On Friday, my washing machine broke. A few days before that, my laptop was declared corrupted and unfixable. My phone stopped working completely last week, along with our haircutting machine.
Ds7 exclaimed, “It seems like everything is breaking at the same time!”
Hmm. It does seem like that.
While hanging the first load of wash from my new machine this morning, I was thinking about what a gift it was to me that all of these things broke simultaneously. It not only forced me to replace each item with something more suitable (other than no laptop yet :)), but showed me some subtle ways that I’m not honoring myself.
Our phone was having problems for a while – the phone itself was fine but the answering machine was the source of a malfunction. If we didn’t answer within four rings, instead of the answering machine picking up the caller would get a message that our line had been disconnected. The electronics store wasn’t close to where I do my regular errands and so I kept pushing off making this purchase. We lived with it like that for quite a while – for much too long – until the phone totally stopped working and we bought a new one.
I called in the washing machine repair guy a couple of months ago to fix my machine when it wasn’t working. He told me that it would be so costly to fix it that I’d be better off replacing it but that it would be usable for a while longer if I wanted to play around with the buttons and coax the wash cycle to begin. That’s what I did, until no amount of coaxing worked. I got my new (to me) washing machine yesterday, and it’s bigger, faster and more efficient. It’s a big help in getting through the backlog of laundry I have from four days of not doing wash.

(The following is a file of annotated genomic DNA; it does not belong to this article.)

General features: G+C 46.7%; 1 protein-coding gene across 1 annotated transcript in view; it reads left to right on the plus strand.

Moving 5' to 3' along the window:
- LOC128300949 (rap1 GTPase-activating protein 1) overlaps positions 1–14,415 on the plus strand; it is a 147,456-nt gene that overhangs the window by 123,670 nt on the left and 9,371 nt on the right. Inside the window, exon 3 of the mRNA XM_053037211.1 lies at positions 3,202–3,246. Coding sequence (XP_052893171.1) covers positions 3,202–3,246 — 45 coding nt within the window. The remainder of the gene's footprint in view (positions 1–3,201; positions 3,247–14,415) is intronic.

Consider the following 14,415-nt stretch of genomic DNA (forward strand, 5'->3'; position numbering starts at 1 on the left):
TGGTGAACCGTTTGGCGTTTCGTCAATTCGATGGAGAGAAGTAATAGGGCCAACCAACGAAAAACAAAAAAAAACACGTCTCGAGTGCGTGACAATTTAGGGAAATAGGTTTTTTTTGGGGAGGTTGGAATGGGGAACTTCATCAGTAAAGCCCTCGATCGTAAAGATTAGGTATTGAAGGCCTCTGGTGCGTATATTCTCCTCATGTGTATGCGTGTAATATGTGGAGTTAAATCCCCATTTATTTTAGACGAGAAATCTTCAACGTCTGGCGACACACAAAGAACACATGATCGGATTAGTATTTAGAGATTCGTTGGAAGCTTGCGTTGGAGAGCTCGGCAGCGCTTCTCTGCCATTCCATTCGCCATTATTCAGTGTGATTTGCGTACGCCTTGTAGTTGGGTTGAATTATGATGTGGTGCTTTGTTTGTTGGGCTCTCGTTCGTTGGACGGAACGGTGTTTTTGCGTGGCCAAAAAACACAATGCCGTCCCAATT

I’ve been thinking about where frugality ends and self-denial begins. On one hand, it’s a good thing to use something fully and well, to appreciate it and not be hasty to discard it if it can still serve you.
On the other hand, it’s not a good thing to hold onto things that are hampering your functioning in the name of using it up.
These things were functioning. They weren’t working well but I didn’t feel a sense of urgency to replace them even though they were inconveniencing me and others. I move clutter out of my house regularly and often and don’t think of myself as having a clutter issue, but these items showed me that nonetheless I sometimes still hold onto things that aren’t serving me well.
Whenever we hold on to things that we don’t need or that don’t serve us, to some degree we give ourselves a subtle unspoken message about our own personal value as well as reflecting a lack of trust that our needs can and will be fully met. Just like by keeping clutter around, I was compromising myself by not prioritizing my needs and getting what I needed when I needed it.
Getting rid of what doesn’t serve you makes room for better things to come into your life. Thanks to these items breaking, my life is now filled with more things that meet my needs and that makes me feel abundant. Out with the old, in with the new!